Thanks to Senator Reid for continuing to try to bring the Food Safety Modernization Act (S 510) to the Senate floor for a vote. Yesterday, he filed "cloture" on the bill. I confess to googling the term to get a better idea of the procedure that Reid’s action will invoke. Wikipedia says:
In parliamentary procedure, cloture (pronounced /ˈkloʊtʃər/ KLOH-chər) is a motion or process aimed at bringing debate to a quick end. It is also called closure or, informally, a guillotine. The cloture procedure originated in the French National Assembly, from which the name is taken. Clôture is French for "ending" or "conclusion". It was introduced into the Parliament of the United Kingdom by William Ewart Gladstone to overcome the obstruction of the Irish nationalist party and was made permanent in 1887. It was subsequently adopted by the United States Senate and other legislatures.
In any event, the hope is that Reid can circumvent Senator Coburn’s objections to the food safety bill and bring it to the floor for a vote, where it will almost certainly pass with bipartisan support. Helena Bottemiller at Food Safety News reported last night as follows:
Senate Majority Leader Harry Reid (D-NV) filed cloture on the food safety bill late yesterday, a move that will ready the measure for a vote after the midterm election, an aide told Food Safety News.
The FDA Food Safety Modernization Act has stalled in recent weeks despite heightened concerns about food safety following a nationwide outbreak of Salmonella linked to eggs. The bill, which has had bipartisan support, would, among other things, give the U.S. Food and Drug Administration greater authority to test food, enhance its ability to trace outbreaks and empower it to order recalls of contaminated food.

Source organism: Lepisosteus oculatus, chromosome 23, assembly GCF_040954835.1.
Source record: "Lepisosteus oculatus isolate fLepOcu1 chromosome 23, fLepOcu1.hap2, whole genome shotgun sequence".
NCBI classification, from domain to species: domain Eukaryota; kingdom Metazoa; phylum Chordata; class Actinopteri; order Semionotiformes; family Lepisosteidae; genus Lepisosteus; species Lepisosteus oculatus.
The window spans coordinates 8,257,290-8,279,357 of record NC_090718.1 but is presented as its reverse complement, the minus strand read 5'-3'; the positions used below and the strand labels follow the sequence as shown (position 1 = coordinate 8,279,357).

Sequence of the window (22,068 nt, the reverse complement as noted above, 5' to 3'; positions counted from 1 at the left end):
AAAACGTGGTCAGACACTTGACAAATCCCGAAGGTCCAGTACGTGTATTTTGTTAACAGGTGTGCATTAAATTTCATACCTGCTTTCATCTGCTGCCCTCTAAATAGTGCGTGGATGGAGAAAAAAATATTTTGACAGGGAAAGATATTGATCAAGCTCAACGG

Now the languishing measure may be one of the first bills up for consideration in November when Congress reconvenes after the election, although it will compete with a variety of high profile issues, including a defense authorization bill and whether to extend the Bush tax cuts.
Majority leadership tried twice last week asked for unanimous consent to bring the bill to the floor for consideration. Both times Sen. Tom Coburn (R-OK) objected, citing the bill’s price tag and a number of other concerns.
Filing cloture begins the process of moving the bill to the floor under restricted debate, removing the possibility of a filibuster and circumventing Coburn’s objection to bringing the bill to the floor. The procedure requires 60 votes.
Sen. Tom Harkin (D-IA) recently told reporters he believes he has over 90 votes for the bill. It is likely that the amendments allowed to be offered will remain the same.